Los Angeles

Alexa Guarilglia, The Lionized Crumb (The Things We Are), 2019, gouache, watercolor, and ink on paper, 60 × 45 1⁄2".

Alexa Guarilglia, The Lionized Crumb (The Things We Are), 2019, gouache, watercolor, and ink on paper, 60 × 45 1⁄2".

Alexa Guariglia

Moskowitz Bayse

The lanky ladies in Alexa Guariglia’s paintings hover in swirling blossoms of color, caught either in the act of artmaking or aswim in paper or water. Their lithe contours seem to have been recorded with a single swipe of the artist’s brush, as in the elongated bodies of illustrated fashion models. Ensconced in writhing vegetation and clad in frenetic patterns, the figures look wholly lost in their own worlds: Stacks of canvases brick in their makers; arms knead a misshapen hunk of clay; faces bend toward paintings as if entranced by magical mirrors. The portraits’ easy lyricism and diaphanous charm are largely indebted to their materials—washes of gouache and watercolor, flourishes of ink.

In Guariglia’s recent exhibition “Sink or Swim,” watery metaphors abounded in works’ titles. Take Poseidon’s Concubine (all works cited, 2019) or Helike, which invoked the name of an ancient Greek city swallowed by the sea one fine day in 373 BCE. The subject matter extended the theme: A Good Swim involved a naked woman backstroking in paper rather than in the wet stuff, while Lucid Inescapable Rhythms showed a body floating on actual waves beneath a black storm cloud.

Almost all of these women existed alone within the compositions (Guariglia pointed to this fact directly in the work title No Companion Like Solitude I), and their lonesomeness seemed to be of their own making. When examining works such as Helike, where a figure was almost lost in a whirlwind of papery pictures, or Shangri La, where the aforementioned woman was enclosed in her own work, one wondered if the latter title described a state of bliss or the irony of feeling trapped in one’s own dreams. The expressions on the simply drawn women’s faces were often of self-satisfaction, a lotus eater’s repose.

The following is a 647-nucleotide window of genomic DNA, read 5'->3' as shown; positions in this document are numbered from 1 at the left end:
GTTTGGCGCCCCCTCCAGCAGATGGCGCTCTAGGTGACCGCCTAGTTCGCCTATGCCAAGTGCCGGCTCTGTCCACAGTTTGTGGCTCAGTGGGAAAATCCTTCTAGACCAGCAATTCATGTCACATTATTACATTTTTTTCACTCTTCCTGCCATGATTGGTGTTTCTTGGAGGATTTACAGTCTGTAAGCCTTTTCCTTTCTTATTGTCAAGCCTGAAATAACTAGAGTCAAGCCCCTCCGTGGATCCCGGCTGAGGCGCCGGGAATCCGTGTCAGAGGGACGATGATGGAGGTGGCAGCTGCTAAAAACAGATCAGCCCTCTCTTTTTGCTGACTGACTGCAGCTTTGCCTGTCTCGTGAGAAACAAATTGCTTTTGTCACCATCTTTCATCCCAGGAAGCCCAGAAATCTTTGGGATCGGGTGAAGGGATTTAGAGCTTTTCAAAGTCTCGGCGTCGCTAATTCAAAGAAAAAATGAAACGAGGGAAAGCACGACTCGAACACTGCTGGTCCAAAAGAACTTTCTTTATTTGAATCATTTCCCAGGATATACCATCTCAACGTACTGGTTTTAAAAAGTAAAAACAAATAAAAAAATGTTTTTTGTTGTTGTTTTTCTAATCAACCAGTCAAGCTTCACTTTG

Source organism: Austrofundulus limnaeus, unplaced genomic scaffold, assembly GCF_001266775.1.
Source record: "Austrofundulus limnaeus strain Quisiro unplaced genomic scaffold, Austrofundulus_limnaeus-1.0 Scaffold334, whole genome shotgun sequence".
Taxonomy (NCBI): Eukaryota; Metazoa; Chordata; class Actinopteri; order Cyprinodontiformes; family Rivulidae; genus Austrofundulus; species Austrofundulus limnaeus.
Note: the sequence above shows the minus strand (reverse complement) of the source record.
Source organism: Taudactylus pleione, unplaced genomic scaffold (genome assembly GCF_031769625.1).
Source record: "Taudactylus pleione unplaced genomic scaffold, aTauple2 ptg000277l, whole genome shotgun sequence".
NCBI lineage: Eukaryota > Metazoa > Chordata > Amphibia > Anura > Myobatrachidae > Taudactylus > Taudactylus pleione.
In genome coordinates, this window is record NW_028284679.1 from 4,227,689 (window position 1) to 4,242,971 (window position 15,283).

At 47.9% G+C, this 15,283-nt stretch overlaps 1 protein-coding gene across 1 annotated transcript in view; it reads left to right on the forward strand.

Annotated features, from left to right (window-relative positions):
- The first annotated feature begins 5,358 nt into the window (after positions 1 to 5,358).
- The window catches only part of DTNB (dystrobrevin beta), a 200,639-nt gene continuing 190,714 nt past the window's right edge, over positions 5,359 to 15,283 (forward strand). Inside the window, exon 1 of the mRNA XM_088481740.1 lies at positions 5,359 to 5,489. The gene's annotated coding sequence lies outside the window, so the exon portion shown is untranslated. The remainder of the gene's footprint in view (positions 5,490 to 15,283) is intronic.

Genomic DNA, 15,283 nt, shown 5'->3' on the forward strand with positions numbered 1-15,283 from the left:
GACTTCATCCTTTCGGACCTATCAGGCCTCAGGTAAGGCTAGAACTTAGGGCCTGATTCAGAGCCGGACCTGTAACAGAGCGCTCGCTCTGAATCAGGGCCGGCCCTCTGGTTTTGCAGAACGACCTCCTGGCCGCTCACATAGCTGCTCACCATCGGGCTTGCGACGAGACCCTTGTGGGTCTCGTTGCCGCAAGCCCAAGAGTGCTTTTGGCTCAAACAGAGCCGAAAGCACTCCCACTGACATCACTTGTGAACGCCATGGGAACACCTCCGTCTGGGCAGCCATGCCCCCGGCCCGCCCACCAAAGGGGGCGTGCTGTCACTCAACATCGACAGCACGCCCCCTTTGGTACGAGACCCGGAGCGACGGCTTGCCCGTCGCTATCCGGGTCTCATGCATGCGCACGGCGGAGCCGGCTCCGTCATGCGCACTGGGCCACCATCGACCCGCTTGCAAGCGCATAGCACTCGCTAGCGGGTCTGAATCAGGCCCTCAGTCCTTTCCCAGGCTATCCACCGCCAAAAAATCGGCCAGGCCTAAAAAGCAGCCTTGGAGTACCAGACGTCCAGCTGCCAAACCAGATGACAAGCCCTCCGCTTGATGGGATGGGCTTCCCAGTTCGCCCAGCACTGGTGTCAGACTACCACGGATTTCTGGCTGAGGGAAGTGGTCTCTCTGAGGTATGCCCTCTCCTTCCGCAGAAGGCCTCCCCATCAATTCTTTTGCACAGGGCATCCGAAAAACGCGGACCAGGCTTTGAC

At work in these interior worlds, Guariglia doesn’t dip one of those long fingers into the twenty-first century. Her overall style invokes the writhing vines and florals of Art Nouveau, complemented by Victorian cameos winking from flocked wallpaper. The elegant bodies are more Mannerist or Pre-Raphaelite than modern (though more loose and expressive than art of those movements).

What does it mean to escape into anachronism, a world of one’s own making without reference to the present? The most visually complex work in the exhibition, The Lionized Crumb (The Things We Are), was also the most interior: A central female figure contained dozens of smaller scenes of graceful women bending and turning to fit into the interlocking geometry of a single body unfolding in space. Here was a woman who, like Walt Whitman, contained multitudes. This tessellated withdrawal, refracted throughout the show in vaguely sentimental prettiness, was compelling in its gossamer fantasies, suggestive of a dreamy sphere devoid of any trace of conflict. But where was the dark shadow these women were retreating from? I felt lost in a closet of beautiful old dresses—silky, beautiful, and never to be worn again.